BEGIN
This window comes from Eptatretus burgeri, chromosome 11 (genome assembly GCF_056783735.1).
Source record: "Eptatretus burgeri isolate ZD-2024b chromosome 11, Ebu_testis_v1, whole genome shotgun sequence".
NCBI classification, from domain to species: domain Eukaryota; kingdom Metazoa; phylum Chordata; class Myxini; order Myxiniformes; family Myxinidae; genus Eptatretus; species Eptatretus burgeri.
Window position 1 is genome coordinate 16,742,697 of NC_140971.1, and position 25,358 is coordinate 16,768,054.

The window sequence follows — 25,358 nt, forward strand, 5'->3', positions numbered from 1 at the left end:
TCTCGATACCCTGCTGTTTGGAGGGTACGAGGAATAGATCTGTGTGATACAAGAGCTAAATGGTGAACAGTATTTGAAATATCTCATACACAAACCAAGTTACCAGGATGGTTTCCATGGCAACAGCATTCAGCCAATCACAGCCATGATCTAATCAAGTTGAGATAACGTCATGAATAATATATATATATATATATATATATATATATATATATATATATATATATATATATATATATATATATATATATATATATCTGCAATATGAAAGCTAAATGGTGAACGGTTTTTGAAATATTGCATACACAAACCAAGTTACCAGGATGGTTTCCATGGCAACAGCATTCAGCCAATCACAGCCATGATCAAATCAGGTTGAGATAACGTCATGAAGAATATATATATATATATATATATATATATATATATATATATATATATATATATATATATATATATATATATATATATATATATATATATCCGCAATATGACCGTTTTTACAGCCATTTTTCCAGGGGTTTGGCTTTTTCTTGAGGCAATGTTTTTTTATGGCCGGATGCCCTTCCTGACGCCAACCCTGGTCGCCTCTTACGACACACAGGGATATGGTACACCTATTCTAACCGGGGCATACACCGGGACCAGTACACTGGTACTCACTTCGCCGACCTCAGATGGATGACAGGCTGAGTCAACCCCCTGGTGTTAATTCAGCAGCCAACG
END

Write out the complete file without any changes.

This window comes from Eptatretus burgeri, chromosome 11 (genome assembly GCF_056783735.1).
Source record: "Eptatretus burgeri isolate ZD-2024b chromosome 11, Ebu_testis_v1, whole genome shotgun sequence".
NCBI classification, from domain to species: domain Eukaryota; kingdom Metazoa; phylum Chordata; class Myxini; order Myxiniformes; family Myxinidae; genus Eptatretus; species Eptatretus burgeri.
Window position 1 is genome coordinate 16,742,697 of NC_140971.1, and position 25,358 is coordinate 16,768,054.

The window sequence follows — 25,358 nt, forward strand, 5'->3', positions numbered from 1 at the left end:
TCTCGATACCCTGCTGTTTGGAGGGTACGAGGAATAGATCTGTGTGATACAAGAGCTAAATGGTGAACAGTATTTGAAATATCTCATACACAAACCAAGTTACCAGGATGGTTTCCATGGCAACAGCATTCAGCCAATCACAGCCATGATCTAATCAAGTTGAGATAACGTCATGAATAATATATATATATATATATATATATATATATATATATATATATATATATATATATATATATATATATATATATATATATCTGCAATATGAAAGCTAAATGGTGAACGGTTTTTGAAATATTGCATACACAAACCAAGTTACCAGGATGGTTTCCATGGCAACAGCATTCAGCCAATCACAGCCATGATCAAATCAGGTTGAGATAACGTCATGAAGAATATATATATATATATATATATATATATATATATATATATATATATATATATATATATATATATATATATATATATATATATATATATCCGCAATATGACCGTTTTTACAGCCATTTTTCCAGGGGTTTGGCTTTTTCTTGAGGCAATGTTTTTTTATGGCCGGATGCCCTTCCTGACGCCAACCCTGGTCGCCTCTTACGACACACAGGGATATGGTACACCTATTCTAACCGGGGCATACACCGGGACCAGTACACTGGTACTCACTTCGCCGACCTCAGATGGATGACAGGCTGAGTCAACCCCCTGGTGTTAATTCAGCAGCCAACG